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        posted
        I am trying to do some upgrading in my yard,
        and it seems that different websites, may have different zonings for the plants, question is where do I find the zoning information for my territory and should they all be the same with all seed and plant companies.
         
        Posts: 1 | Registered: Sep 05, 2013Reply With QuoteReport This Post
        posted Hide Post
        ask any local garden center. the zone maps are varied slightly by enthusiast-plant outfits like the rose growers, but official zone info is set by the USDA and provided through state extention services.


        sig: if this is a new economy, how come they still want my old-fashioned money?
         
        Posts: 5710 | Location: North Burbs, MN | Registered: Mar 14, 2007Reply With QuoteReport This Post
        posted Hide Post
        Here is a link to the map, but there are micro zones that can impact your actual zone. Being on the western side of a mountain can give you a different weather pattern than being on the eastern side of the same mountain. But it will give you the general idea.

        http://planthardiness.ars.usda.gov/PHZMWeb/


        General Disclaimer

        Any advice given here is general in nature and is not necessarily valid for your given area. If in doubt check with your local codes enforcement department for what is required when doing electrical, plumbing or structural work on your house. Permits may or may not be required in your area and home owners may not be able to DIY some tasks. I have no way of knowing if you have the skills needed to complete the tasks you are asking about, when in doubt seek professional assistance.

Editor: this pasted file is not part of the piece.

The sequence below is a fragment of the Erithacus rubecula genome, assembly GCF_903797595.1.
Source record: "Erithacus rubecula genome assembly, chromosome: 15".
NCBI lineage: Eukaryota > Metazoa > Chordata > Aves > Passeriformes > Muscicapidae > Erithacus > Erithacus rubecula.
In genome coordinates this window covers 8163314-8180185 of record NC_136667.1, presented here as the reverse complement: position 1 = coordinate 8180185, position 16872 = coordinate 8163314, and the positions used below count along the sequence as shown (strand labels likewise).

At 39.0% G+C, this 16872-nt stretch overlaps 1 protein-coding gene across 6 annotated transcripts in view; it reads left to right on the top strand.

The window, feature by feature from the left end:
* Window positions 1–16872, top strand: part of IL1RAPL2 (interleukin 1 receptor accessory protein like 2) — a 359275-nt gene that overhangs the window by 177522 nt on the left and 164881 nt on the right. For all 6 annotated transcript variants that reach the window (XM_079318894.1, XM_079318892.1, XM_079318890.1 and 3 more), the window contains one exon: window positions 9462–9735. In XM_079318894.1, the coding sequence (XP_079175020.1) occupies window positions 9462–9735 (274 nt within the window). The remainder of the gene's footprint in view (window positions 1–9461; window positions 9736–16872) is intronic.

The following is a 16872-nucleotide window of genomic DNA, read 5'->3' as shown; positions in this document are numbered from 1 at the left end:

My advice may be worth exactly what you pay me for it. :-) For the record I did not stay in a Holiday Inn Express last night.
         
        Posts: 710 | Location: Cary, NC | Registered: Aug 17, 2006Reply With QuoteReport This Post
        Picture of GardenSprite
        posted Hide Post
        Some catalogue nurseries might have different subzones, such as 5a or 5b. If you follow the guidelines of Sparky's link and ID your specific zone you should be good.

        Generally as well, some plants which thrive in warmer zones may be adaptable to colder zones if you have mild winters and protect the plants (specifically roses). I.e., they're marginally adaptable to these colder zones.
         
        Posts: 1898 | Registered: Oct 06, 2006Reply With QuoteReport This Post
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